Icelandic conceptual artist, Kristján Guðmundsson, has been selected to receive the Carnegie Art Award in recognition of his sound-absorbing paintings. Guðmundsson is considered one of Iceland’s most accomplished contemporary artists and his works often examines the tension that exists between nothing and something. His outstanding contribution to Nordic contemporary art was acknowledged by a 6-person jury, which unanimously selected Guðmundsson for the 1,000,000 SEK first prize.
Established in 1998, the Carnegie Art Award seeks to recognize the accomplishments of artists of Nordic descent or who are residing in Nordic countries. Each year approximately 30 experts on Nordic contemporary art, including critics and representatives of museums and art schools, nominate up to five artists each to be considered for the prestigious award. Guðmundsson will be awarded his prize by HM Queen Margrethe of Denmark on September 17th in Copenhagen, along with second-prize winner Kristina Jansson and third-prize winner Felix Gmelin, both of Sweden. The award ceremony will also mark the beginning of the annual touring exhibition of 23 nominated artists, which visits all Nordic capitals as well as London, Beijing and Nice over the course of 18-months.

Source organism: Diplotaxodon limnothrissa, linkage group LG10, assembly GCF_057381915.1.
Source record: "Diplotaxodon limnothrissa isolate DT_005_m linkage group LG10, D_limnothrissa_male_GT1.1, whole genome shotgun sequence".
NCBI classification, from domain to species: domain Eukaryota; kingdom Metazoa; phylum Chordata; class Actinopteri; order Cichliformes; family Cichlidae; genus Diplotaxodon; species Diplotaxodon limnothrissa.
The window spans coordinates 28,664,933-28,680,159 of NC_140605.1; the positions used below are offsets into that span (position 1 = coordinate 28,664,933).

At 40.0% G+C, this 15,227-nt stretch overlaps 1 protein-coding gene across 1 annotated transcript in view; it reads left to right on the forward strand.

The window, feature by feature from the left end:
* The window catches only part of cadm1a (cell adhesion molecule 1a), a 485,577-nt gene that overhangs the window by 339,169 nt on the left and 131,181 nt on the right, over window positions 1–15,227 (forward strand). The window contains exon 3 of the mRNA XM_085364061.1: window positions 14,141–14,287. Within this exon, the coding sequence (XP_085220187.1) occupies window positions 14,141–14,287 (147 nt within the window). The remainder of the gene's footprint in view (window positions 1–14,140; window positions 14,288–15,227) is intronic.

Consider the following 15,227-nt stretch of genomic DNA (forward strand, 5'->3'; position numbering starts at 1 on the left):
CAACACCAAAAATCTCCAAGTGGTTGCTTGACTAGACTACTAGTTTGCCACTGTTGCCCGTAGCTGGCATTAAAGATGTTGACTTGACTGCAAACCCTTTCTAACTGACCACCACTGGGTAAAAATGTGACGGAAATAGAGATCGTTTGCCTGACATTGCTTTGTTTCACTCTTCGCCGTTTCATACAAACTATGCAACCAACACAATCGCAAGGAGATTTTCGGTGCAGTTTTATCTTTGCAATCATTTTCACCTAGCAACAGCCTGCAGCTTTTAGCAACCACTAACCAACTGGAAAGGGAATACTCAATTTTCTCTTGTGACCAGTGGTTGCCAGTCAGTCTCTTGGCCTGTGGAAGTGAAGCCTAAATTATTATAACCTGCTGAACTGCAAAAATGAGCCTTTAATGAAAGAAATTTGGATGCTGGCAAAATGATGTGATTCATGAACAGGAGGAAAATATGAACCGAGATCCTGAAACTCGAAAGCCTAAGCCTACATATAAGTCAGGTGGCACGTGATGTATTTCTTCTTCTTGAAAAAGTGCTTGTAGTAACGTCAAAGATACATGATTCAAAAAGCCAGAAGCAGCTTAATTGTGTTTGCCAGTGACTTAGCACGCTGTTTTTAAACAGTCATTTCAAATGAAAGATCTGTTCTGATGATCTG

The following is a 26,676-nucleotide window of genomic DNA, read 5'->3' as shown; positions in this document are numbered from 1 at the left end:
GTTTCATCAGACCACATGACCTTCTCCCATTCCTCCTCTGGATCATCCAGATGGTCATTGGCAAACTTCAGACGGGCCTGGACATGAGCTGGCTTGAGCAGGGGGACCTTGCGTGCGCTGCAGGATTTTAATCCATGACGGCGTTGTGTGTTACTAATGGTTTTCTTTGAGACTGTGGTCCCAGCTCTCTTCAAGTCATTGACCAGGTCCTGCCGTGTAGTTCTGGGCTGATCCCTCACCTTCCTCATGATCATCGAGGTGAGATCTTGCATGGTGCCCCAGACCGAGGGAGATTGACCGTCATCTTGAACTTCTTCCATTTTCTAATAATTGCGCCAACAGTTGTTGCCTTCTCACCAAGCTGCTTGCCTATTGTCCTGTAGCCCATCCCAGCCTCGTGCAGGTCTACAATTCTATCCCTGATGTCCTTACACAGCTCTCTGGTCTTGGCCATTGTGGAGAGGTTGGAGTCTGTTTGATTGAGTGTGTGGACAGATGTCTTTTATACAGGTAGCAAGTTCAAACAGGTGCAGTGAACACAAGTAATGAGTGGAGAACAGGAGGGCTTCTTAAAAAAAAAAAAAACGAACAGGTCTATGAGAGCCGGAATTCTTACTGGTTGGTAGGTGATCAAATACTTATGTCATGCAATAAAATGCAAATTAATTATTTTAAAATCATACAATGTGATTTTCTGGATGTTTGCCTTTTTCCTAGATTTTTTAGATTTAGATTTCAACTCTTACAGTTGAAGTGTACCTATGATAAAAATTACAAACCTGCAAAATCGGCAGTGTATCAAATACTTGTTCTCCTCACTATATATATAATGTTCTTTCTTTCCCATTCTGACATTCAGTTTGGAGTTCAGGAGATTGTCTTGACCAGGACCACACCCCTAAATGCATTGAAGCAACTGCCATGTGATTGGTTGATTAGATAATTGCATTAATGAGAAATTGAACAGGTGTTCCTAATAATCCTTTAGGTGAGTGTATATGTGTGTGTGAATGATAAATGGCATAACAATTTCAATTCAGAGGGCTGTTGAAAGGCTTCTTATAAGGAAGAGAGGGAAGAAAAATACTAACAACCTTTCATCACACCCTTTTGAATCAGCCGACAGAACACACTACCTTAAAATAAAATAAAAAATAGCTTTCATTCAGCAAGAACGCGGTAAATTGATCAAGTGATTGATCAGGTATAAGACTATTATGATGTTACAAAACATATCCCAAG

In addition to being shown in conjunction with the Carnegie Art Award tour, Guðmundsson’s work is currently being exhibited at the National Gallery of Iceland as part of the Reykjavík Arts Festival alongside the works of Hrafnkell Sigurðsson, who uses photography to express a range of concepts, typically concerning the inevitable collision between nature and culture. The exhibit will run through to June 28th.
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